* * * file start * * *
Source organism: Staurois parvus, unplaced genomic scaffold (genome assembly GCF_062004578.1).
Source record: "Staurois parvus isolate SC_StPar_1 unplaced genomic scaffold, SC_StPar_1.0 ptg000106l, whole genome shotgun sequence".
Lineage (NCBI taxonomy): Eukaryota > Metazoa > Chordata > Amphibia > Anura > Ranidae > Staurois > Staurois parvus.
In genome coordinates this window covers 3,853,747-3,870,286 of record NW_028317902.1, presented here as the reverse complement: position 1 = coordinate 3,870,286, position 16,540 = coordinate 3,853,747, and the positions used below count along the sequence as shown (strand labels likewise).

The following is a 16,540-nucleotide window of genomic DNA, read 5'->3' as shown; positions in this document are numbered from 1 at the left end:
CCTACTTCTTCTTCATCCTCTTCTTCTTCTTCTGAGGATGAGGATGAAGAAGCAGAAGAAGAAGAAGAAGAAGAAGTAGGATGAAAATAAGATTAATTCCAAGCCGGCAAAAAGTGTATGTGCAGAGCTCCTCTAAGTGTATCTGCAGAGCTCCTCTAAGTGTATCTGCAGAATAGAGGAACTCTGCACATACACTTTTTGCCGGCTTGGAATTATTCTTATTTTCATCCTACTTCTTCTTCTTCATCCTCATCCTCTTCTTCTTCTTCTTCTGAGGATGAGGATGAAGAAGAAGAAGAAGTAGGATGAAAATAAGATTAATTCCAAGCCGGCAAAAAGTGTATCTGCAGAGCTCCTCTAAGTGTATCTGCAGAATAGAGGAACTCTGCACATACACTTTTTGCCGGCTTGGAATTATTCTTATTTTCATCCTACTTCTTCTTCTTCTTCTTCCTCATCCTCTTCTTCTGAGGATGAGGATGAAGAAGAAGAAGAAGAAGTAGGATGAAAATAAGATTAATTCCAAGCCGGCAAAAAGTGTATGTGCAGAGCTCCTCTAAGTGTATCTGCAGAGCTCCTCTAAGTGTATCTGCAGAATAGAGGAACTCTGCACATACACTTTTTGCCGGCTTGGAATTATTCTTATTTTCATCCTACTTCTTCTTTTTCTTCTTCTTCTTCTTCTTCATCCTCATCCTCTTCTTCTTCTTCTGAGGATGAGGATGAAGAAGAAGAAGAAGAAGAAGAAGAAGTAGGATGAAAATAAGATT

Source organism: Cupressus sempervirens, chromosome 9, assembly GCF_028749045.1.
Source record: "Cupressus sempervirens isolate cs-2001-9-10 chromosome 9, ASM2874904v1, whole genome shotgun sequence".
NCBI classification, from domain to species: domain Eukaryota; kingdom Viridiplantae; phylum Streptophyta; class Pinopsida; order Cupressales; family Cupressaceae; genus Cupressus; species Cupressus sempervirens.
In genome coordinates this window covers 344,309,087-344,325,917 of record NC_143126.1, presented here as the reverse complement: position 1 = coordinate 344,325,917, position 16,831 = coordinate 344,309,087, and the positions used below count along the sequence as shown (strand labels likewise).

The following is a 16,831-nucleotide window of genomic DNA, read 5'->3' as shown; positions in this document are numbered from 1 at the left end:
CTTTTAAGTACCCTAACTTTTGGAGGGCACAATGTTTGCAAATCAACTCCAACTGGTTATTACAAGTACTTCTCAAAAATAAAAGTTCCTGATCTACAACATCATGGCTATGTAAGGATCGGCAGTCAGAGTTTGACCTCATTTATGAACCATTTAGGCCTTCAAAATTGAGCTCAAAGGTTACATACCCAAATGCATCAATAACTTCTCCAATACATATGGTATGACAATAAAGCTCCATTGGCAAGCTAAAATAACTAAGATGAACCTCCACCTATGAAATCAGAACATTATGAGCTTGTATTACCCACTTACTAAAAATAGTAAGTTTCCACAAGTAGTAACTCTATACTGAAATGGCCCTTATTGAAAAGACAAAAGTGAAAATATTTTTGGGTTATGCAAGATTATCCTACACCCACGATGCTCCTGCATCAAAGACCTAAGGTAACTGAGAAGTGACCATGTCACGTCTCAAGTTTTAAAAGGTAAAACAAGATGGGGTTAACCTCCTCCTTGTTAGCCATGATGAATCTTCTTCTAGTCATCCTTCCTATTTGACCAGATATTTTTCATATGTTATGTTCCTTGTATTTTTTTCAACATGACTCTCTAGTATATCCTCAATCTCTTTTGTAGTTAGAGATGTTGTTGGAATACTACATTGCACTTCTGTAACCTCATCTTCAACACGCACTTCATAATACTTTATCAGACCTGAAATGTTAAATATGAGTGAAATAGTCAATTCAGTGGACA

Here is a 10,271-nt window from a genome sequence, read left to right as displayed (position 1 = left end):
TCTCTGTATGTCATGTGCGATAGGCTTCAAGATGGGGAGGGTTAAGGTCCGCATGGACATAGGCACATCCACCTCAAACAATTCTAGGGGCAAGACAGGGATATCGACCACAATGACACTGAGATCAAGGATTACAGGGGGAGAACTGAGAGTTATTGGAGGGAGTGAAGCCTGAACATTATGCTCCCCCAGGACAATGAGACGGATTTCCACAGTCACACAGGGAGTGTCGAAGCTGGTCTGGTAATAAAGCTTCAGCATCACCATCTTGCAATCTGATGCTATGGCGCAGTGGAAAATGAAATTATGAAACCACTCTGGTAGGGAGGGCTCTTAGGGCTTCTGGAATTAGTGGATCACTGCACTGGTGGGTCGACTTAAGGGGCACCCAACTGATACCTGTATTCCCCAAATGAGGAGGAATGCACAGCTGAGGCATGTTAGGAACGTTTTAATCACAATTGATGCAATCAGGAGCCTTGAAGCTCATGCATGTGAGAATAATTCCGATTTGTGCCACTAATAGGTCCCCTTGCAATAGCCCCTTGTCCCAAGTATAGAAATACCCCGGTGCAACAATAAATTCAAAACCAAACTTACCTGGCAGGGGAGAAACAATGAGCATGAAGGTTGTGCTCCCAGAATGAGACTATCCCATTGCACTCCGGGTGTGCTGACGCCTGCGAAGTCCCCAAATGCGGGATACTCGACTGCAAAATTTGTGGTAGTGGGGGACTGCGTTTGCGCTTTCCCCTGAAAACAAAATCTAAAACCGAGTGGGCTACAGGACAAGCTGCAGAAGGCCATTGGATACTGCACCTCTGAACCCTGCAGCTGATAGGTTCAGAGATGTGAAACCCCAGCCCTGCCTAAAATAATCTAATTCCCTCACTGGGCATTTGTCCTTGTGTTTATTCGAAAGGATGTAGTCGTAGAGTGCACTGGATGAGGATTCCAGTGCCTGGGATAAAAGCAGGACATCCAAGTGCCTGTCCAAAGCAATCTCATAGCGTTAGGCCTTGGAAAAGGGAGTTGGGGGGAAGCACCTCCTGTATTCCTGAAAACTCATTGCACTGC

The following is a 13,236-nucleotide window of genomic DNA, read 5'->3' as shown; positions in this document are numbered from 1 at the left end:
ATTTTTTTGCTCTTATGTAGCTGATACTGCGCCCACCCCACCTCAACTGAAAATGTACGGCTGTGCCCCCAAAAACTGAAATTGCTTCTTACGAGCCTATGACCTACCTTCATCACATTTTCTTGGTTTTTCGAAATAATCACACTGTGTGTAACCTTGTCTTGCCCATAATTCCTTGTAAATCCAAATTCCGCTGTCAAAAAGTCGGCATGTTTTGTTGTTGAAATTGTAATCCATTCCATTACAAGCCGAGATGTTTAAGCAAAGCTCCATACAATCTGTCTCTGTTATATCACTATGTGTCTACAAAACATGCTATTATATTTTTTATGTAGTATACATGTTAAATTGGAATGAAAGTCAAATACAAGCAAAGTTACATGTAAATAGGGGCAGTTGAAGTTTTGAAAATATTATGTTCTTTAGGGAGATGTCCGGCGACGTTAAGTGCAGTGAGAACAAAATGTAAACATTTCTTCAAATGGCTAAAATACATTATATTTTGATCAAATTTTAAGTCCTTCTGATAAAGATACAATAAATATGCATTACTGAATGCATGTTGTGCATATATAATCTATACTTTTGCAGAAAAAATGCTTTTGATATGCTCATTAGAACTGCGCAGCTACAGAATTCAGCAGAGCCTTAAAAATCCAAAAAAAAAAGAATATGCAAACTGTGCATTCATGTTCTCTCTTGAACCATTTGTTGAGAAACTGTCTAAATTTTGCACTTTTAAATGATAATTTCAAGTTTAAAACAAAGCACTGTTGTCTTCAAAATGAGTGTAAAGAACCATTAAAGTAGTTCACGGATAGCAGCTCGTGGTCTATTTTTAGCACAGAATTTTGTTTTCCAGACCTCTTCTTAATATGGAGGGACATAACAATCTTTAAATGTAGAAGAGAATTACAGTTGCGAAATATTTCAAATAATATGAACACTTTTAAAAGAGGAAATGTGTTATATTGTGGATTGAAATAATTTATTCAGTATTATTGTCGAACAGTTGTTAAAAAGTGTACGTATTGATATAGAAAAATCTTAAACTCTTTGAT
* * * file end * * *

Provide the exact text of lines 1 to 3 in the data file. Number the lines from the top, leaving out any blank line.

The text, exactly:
Source organism: Staurois parvus, unplaced genomic scaffold (genome assembly GCF_062004578.1).
Source record: "Staurois parvus isolate SC_StPar_1 unplaced genomic scaffold, SC_StPar_1.0 ptg000106l, whole genome shotgun sequence".
Lineage (NCBI taxonomy): Eukaryota > Metazoa > Chordata > Amphibia > Anura > Ranidae > Staurois > Staurois parvus.